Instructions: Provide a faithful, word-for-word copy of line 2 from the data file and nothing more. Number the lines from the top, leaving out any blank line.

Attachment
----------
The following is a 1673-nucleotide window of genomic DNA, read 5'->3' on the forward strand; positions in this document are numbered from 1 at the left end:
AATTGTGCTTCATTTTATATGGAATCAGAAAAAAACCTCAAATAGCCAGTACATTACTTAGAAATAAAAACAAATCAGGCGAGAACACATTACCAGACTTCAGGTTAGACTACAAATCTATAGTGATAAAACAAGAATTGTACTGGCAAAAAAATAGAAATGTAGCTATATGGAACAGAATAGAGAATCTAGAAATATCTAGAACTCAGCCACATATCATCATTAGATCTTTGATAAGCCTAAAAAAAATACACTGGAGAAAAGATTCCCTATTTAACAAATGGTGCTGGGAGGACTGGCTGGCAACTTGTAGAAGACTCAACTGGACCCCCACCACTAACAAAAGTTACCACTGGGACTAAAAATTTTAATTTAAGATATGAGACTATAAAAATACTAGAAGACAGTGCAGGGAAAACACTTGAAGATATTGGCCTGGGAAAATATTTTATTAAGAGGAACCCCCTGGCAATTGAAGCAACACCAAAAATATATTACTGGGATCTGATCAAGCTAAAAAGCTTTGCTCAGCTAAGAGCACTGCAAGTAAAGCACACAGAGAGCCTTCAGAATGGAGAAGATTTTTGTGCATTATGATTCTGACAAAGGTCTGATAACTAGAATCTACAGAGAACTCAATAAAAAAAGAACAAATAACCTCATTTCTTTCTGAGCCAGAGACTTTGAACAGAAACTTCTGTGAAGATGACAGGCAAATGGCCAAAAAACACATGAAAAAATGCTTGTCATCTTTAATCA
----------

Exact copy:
AATTGTGCTTCATTTTATATGGAATCAGAAAAAAACCTCAAATAGCCAGTACATTACTTAGAAATAAAAACAAATCAGGCGAGAACACATTACCAGACTTCAGGTTAGACTACAAATCTATAGTGATAAAACAAGAATTGTACTGGCAAAAAAATAGAAATGTAGCTATATGGAACAGAATAGAGAATCTAGAAATATCTAGAACTCAGCCACATATCATCATTAGATCTTTGATAAGCCTAAAAAAAATACACTGGAGAAAAGATTCCCTATTTAACAAATGGTGCTGGGAGGACTGGCTGGCAACTTGTAGAAGACTCAACTGGACCCCCACCACTAACAAAAGTTACCACTGGGACTAAAAATTTTAATTTAAGATATGAGACTATAAAAATACTAGAAGACAGTGCAGGGAAAACACTTGAAGATATTGGCCTGGGAAAATATTTTATTAAGAGGAACCCCCTGGCAATTGAAGCAACACCAAAAATATATTACTGGGATCTGATCAAGCTAAAAAGCTTTGCTCAGCTAAGAGCACTGCAAGTAAAGCACACAGAGAGCCTTCAGAATGGAGAAGATTTTTGTGCATTATGATTCTGACAAAGGTCTGATAACTAGAATCTACAGAGAACTCAATAAAAAAAGAACAAATAACCTCATTTCTTTCTGAGCCAGAGACTTTGAACAGAAACTTCTGTGAAGATGACAGGCAAATGGCCAAAAAACACATGAAAAAATGCTTGTCATCTTTAATCA